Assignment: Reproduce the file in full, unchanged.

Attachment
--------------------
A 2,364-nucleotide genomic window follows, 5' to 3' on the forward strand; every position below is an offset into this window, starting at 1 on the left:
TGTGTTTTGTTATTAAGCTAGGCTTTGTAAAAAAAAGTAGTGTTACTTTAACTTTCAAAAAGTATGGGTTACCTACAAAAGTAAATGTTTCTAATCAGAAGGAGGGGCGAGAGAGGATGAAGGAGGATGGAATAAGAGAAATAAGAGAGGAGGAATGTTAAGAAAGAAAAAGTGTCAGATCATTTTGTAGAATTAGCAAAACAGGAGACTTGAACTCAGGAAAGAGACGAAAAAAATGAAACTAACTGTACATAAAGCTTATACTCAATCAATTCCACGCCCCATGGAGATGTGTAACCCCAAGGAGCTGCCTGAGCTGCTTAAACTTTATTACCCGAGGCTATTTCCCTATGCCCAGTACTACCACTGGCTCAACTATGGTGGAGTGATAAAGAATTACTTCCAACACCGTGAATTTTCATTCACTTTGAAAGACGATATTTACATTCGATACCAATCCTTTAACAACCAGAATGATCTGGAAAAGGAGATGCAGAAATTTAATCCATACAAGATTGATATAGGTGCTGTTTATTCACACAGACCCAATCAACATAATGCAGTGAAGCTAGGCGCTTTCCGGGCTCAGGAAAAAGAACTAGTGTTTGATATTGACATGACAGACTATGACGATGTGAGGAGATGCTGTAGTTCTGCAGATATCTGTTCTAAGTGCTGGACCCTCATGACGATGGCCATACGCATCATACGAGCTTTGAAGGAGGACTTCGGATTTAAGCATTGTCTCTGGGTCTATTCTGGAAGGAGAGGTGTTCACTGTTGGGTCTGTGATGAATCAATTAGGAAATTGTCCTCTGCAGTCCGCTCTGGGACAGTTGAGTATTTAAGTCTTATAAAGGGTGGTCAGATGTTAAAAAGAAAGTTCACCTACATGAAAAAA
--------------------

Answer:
A 2,364-nucleotide genomic window follows, 5' to 3' on the forward strand; every position below is an offset into this window, starting at 1 on the left:
TGTGTTTTGTTATTAAGCTAGGCTTTGTAAAAAAAAGTAGTGTTACTTTAACTTTCAAAAAGTATGGGTTACCTACAAAAGTAAATGTTTCTAATCAGAAGGAGGGGCGAGAGAGGATGAAGGAGGATGGAATAAGAGAAATAAGAGAGGAGGAATGTTAAGAAAGAAAAAGTGTCAGATCATTTTGTAGAATTAGCAAAACAGGAGACTTGAACTCAGGAAAGAGACGAAAAAAATGAAACTAACTGTACATAAAGCTTATACTCAATCAATTCCACGCCCCATGGAGATGTGTAACCCCAAGGAGCTGCCTGAGCTGCTTAAACTTTATTACCCGAGGCTATTTCCCTATGCCCAGTACTACCACTGGCTCAACTATGGTGGAGTGATAAAGAATTACTTCCAACACCGTGAATTTTCATTCACTTTGAAAGACGATATTTACATTCGATACCAATCCTTTAACAACCAGAATGATCTGGAAAAGGAGATGCAGAAATTTAATCCATACAAGATTGATATAGGTGCTGTTTATTCACACAGACCCAATCAACATAATGCAGTGAAGCTAGGCGCTTTCCGGGCTCAGGAAAAAGAACTAGTGTTTGATATTGACATGACAGACTATGACGATGTGAGGAGATGCTGTAGTTCTGCAGATATCTGTTCTAAGTGCTGGACCCTCATGACGATGGCCATACGCATCATACGAGCTTTGAAGGAGGACTTCGGATTTAAGCATTGTCTCTGGGTCTATTCTGGAAGGAGAGGTGTTCACTGTTGGGTCTGTGATGAATCAATTAGGAAATTGTCCTCTGCAGTCCGCTCTGGGACAGTTGAGTATTTAAGTCTTATAAAGGGTGGTCAGATGTTAAAAAGAAAGTTCACCTACATGAAAAAA